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USPSTF Recommends Gestational DM Screening After 24 Weeks
Few data available for gestational diabetes screening before 24 gestational weeks

TUESDAY, May 28 (HealthDay News) -- The U.S. Preventive Services Task Force (USPSTF) recommends use of the 50-g oral glucose challenge test (OGCT) for screening pregnant women for gestational diabetes mellitus (GDM) after 24 weeks of gestation. This Recommendation Statement is based on an evidence review published online May 28 in the Annals of Internal Medicine.

Lois Donovan, Ph.D., from the University of Calgary in Canada, and colleagues used data from 51 cohort studies to examine the screening methods for GDM.

The researchers found that, at a threshold of 7.8 mmol/L, the sensitivity for the OGCT was 70 to 88 percent; specificity was 69 to 89 percent; positive likelihood ratio was 2.6 to 6.5; and negative likelihood ratio was 0.16 to 0.33. Test characteristics were 88 to 99 percent, 66 to 77 percent, 2.7 to 4.2, and 0.02 to 0.14, respectively, at a threshold of 7.2 mmol/L. Poorer test characteristics were seen for glycated hemoglobin level versus fasting plasma glucose or the OGCT. For screening tests before 24 gestational weeks, there were few data available. The draft Recommendation Statement is available for comment from May 28 to June 24, 2013.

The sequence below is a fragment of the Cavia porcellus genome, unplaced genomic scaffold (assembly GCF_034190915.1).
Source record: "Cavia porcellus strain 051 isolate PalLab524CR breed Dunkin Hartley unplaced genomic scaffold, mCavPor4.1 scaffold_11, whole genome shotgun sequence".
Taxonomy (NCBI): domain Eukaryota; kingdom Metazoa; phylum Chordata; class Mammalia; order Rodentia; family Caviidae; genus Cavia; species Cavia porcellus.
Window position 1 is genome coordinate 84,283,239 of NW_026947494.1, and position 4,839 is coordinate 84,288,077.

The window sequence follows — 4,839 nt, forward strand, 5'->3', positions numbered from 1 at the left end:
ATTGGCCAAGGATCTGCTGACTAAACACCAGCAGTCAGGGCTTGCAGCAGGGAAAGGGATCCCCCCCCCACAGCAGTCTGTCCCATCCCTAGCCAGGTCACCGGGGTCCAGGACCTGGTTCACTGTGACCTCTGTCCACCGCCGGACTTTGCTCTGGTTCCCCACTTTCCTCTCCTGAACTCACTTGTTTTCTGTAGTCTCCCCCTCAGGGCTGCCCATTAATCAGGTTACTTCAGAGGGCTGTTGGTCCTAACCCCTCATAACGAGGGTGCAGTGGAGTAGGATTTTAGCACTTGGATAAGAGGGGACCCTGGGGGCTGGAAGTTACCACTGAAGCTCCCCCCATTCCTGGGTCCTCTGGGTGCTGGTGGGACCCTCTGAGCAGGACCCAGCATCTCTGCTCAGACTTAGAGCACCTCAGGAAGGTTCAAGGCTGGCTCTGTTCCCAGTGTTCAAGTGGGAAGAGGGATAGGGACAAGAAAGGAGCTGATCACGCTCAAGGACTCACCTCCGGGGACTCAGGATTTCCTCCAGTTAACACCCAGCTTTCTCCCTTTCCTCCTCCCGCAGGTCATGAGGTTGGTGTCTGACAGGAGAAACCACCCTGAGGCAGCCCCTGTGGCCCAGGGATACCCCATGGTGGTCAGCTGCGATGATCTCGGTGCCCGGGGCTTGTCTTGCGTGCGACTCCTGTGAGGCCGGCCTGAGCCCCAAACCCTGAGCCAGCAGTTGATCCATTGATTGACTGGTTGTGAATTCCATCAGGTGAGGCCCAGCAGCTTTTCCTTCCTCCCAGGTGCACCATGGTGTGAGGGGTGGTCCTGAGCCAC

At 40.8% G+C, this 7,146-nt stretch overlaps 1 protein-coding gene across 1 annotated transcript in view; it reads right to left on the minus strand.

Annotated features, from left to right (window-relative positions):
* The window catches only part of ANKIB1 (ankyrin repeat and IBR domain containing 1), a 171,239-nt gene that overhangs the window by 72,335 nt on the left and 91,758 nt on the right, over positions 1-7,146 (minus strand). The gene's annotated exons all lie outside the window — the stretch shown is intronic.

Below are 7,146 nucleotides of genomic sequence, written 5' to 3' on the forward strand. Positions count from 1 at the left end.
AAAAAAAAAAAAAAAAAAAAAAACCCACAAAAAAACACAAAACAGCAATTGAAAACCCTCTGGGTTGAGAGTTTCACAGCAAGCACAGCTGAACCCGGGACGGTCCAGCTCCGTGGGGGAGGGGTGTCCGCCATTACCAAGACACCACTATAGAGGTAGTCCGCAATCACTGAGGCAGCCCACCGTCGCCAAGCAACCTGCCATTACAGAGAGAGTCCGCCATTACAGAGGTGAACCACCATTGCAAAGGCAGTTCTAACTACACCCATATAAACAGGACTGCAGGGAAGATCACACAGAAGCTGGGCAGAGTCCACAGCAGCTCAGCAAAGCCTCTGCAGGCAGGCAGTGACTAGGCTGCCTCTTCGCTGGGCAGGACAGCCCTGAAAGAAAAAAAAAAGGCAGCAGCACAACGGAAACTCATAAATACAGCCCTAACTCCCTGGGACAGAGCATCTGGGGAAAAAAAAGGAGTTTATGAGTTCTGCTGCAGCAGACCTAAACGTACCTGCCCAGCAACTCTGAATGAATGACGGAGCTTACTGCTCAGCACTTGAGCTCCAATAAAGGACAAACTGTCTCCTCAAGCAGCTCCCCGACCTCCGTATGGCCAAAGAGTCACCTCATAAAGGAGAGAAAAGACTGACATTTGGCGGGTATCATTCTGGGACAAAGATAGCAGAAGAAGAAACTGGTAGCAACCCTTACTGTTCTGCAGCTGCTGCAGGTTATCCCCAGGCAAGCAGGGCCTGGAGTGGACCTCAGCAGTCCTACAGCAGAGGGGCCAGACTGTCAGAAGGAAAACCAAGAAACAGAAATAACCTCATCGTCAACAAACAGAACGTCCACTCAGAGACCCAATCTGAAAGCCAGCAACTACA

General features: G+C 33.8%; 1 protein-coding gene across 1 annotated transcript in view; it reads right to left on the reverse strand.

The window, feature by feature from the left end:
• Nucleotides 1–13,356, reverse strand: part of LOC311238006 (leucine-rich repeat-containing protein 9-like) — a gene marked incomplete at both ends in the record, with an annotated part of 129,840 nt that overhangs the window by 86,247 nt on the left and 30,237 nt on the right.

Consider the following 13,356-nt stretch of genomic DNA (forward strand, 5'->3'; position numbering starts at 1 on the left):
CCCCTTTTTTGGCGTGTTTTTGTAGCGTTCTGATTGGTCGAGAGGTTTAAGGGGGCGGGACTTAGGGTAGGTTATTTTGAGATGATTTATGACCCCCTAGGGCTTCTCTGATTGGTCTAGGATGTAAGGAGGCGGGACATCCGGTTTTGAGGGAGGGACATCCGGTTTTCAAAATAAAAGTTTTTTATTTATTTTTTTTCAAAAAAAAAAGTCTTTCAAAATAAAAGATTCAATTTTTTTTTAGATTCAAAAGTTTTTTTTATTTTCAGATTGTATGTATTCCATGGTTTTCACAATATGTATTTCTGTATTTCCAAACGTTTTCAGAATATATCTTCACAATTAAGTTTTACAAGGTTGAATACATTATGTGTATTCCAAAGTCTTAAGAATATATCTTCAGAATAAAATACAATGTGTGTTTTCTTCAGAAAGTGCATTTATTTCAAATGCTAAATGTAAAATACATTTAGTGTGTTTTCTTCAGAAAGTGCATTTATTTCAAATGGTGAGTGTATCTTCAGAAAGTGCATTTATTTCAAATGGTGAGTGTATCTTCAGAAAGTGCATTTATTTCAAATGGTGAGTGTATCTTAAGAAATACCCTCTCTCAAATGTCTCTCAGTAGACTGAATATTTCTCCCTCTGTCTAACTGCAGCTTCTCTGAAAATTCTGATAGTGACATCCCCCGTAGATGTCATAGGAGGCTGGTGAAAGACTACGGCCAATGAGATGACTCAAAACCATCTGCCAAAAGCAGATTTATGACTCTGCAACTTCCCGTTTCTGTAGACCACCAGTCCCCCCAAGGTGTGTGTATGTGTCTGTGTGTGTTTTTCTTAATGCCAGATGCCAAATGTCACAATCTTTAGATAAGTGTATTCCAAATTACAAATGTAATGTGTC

"It's important to remember that each case of gestational diabetes affects two people: the expectant mother and the baby," Task Force member Wanda K. Nicholson, M.D., M.P.H., said in a statement. "We now have good evidence that screening expectant mothers for gestational diabetes after 24 weeks provides a substantial benefit, with few to no harms, leading to healthier moms and babies."

Draft Recommendation Statement
Comment on Recommendations
Background Review

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